When 1,028 free spirits from 9 countries converged on this city to attend the International Jugglers Association Convention, it was ”the largest juggling convention ever held on the planet Earth,” said Laura Dirksen Green, the meeting’s chairjuggler, as she was officially designated.

”Not to imply that things were all that earthbound,” she added. Indeed, just about everything was up in the air. Clubs. Rings. Balls. Plates. Knives. Torches. Rubber plungers. Rubber plungers? ”Bought these plumber’s helpers at Woolworth’s for $1 apiece,” said Bill Amos of Ellicott City, Md., as he effortlessly juggled three 18-inch-long plungers. ”I don’t think you’ve seen these on the Johnny Carson show!”

The six-day convention, which ended in a Sunday-morning jugglers’ prayer service, featured competitions, shows, workshops and athletic events that tossed more than a few hallowed world juggling records to the winds.

If the meeting was attended by some rank beginners and a fair number of unabashed amateurs, there was also a generous representation of artistes with an e. There were old masters, New Vaudevillians, Las Vegas headliners, cruise-ship habitues, theme-park troupers and street bandits. Clowns were on hand. And yes, there were fools.

A Fool in Demand

”I’m such a foolish Fool that people applaud me just for juggling one ball,” said Frank Jeffreys, a juggler from Raleigh, N.C., who often plays the fool at trade shows, fairs and festivals.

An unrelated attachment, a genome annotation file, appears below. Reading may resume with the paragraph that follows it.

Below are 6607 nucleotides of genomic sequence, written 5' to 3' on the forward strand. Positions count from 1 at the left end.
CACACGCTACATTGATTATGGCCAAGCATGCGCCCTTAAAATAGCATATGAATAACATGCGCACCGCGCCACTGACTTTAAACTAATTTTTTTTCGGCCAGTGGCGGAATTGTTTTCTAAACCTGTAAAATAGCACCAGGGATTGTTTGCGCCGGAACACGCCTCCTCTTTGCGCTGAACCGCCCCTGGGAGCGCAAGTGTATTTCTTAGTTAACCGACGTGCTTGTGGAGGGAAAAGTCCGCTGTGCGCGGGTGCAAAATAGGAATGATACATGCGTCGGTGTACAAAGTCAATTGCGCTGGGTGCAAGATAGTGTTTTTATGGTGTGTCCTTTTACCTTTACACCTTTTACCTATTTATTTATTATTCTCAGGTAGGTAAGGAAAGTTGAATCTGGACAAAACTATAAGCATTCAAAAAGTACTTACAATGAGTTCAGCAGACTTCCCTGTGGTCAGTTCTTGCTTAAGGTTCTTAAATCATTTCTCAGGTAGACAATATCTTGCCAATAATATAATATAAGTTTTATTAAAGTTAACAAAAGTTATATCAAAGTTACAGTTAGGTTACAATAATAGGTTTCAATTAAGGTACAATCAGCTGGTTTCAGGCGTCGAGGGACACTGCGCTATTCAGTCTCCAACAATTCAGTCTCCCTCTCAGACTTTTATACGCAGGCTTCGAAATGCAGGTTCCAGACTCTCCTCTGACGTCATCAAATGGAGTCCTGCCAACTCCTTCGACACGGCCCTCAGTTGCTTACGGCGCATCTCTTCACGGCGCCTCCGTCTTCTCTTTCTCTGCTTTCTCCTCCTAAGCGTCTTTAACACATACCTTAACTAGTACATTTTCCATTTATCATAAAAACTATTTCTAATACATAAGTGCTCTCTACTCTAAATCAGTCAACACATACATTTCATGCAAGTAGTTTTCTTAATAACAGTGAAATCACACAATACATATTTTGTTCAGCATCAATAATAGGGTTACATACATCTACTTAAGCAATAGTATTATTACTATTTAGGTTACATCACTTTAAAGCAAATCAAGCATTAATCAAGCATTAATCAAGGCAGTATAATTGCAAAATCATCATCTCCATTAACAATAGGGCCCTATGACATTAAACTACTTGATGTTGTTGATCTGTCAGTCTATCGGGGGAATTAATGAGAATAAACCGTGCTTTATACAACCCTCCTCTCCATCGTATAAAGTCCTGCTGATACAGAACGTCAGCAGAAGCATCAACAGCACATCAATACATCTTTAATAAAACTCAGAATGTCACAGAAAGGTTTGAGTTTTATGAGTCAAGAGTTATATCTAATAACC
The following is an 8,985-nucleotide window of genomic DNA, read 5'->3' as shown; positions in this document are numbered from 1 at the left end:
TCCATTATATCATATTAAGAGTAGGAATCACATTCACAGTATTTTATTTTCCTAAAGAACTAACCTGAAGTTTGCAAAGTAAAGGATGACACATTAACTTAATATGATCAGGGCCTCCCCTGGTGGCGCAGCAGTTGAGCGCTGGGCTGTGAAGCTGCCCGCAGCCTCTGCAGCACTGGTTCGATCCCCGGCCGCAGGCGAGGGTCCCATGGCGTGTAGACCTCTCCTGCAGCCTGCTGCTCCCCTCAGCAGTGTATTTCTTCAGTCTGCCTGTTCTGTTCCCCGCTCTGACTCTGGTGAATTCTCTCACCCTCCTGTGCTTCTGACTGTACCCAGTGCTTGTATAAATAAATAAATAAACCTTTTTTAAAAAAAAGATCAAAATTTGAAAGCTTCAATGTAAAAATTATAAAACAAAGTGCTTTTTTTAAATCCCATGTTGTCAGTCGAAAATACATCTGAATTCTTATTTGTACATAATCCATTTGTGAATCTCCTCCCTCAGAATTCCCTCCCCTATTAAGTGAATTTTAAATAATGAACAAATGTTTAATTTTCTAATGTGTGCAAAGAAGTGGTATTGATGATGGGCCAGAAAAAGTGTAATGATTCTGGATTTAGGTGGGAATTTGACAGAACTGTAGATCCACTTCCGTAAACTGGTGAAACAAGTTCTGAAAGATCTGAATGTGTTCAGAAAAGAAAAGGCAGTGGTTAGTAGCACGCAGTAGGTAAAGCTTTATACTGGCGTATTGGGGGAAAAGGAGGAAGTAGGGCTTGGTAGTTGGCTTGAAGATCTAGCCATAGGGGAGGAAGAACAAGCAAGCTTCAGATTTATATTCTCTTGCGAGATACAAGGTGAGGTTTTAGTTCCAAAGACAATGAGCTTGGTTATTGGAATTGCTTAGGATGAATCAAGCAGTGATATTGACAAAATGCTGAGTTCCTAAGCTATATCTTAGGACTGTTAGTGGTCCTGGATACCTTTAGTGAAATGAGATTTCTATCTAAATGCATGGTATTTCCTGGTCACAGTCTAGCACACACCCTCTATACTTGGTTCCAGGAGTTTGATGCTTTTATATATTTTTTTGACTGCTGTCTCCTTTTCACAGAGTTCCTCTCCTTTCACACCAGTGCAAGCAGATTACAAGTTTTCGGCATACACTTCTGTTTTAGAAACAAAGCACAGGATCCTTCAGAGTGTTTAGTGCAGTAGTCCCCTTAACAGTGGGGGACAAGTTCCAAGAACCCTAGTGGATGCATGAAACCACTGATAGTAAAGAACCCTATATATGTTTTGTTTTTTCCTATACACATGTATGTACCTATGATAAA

The association’s 42d annual convention sprawled through the gymnasiums, lawns and playing fields of Loyola College; the host was the nonprofit juggling association, which has 3,400 members worldwide, a minority of whom earn their living from their art.

More than 150 international jugglers attended from countries as near as Canada and as far as France, Switzerland, Japan and New Zealand. ”There would have been more jugglers from Europe,” said Karl-Heinz Ziethen, a juggling historian from West Berlin, ”except for the higher summer air fares and the higher American dollar. European jugglers are not millionaires.”

According to the Smithsonian magazine, more than a million Americans can now juggle the ”three-ball cascade,” as the basic figure-8 juggling pattern is known. ”Juggling has gone from being an oddball circus skill to a leisure pastime,” said Bill Giduz, the editor of Juggler’s World, the association’s magazine based in Kenmore, N.Y.

‘Just Plain Fun’

Juggling classes have sprung up in a host of schools, exercise programs and adult-education courses. ”Juggling is popular because it can be lyrical and meditative as well as just plain fun,” Ms. Green said. ”I find the required concentration similar to knitting or doing needlepoint.”

”People can juggle alone or together with a miniumum of equipment and perform a highly aerobic activity,” added Ms. Green, who should know: she holds the association women’s record for ”joggling” the 100-meter dash. That means she ran 100 meters while juggling three balls. And not dropping them. Membership in the Jugglers Association has nearly doubled from the 1,800 it numbered in 1984. The organization began with only 8 members in June 1947, when that number of jugglers found themselves attending a magicians’ convention in Pittsburgh. They all gathered in the coffee shop of the William Penn Hotel and ”decided to form our own association,” said the 77-year-old Art Jennings, one of the original founders.